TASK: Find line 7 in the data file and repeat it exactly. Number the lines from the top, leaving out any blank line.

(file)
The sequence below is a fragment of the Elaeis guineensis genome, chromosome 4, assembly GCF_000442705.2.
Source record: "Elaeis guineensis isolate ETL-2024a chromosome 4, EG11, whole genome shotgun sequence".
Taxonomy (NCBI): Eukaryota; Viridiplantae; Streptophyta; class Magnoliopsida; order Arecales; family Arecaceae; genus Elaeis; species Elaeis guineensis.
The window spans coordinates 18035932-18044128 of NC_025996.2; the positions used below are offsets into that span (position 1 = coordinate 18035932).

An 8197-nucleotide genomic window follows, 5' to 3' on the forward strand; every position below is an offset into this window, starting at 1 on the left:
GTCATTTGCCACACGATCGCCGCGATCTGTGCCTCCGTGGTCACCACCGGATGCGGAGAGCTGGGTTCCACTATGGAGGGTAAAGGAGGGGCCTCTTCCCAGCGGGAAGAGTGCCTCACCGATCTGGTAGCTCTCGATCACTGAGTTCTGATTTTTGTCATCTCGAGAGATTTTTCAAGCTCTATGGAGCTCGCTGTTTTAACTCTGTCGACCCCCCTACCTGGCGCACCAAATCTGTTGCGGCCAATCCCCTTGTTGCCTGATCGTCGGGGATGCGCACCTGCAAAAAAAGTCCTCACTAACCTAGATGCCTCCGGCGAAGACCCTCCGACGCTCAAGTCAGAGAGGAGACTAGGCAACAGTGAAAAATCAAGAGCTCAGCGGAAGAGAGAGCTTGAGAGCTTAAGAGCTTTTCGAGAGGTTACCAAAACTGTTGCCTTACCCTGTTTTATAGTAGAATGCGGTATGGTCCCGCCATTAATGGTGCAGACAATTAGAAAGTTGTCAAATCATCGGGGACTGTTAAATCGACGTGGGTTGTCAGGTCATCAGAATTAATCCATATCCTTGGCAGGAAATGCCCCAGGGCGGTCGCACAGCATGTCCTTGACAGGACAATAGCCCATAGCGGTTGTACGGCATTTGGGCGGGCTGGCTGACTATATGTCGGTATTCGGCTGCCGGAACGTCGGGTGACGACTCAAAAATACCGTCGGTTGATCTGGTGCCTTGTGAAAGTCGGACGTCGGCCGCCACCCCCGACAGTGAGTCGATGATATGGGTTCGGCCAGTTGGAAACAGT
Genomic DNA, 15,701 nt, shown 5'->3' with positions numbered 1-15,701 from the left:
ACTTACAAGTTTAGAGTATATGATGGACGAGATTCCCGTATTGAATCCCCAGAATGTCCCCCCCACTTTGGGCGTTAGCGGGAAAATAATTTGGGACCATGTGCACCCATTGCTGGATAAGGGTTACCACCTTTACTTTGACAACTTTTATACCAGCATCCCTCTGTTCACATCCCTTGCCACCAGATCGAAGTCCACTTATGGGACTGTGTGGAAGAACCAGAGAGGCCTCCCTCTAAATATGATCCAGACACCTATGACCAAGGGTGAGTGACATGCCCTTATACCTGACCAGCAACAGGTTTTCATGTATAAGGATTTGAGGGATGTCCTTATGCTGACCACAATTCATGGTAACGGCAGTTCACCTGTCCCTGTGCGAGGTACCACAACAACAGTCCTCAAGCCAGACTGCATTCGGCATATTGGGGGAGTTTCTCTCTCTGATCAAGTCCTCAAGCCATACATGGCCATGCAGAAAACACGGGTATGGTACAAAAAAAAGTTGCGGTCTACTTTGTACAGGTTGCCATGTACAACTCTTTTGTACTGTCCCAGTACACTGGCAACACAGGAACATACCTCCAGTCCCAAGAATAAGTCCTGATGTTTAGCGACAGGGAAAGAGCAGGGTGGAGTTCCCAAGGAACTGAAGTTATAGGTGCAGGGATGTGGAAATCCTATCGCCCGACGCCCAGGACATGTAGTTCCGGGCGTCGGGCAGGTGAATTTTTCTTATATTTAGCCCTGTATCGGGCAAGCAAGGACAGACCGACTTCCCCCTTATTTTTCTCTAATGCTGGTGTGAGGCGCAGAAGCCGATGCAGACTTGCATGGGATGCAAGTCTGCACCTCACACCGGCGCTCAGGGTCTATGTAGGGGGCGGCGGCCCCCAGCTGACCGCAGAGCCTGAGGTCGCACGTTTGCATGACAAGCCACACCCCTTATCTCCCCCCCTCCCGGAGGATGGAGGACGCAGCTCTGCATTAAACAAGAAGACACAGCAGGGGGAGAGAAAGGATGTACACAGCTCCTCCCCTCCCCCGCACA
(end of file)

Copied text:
Genomic DNA, 15,701 nt, shown 5'->3' with positions numbered 1-15,701 from the left: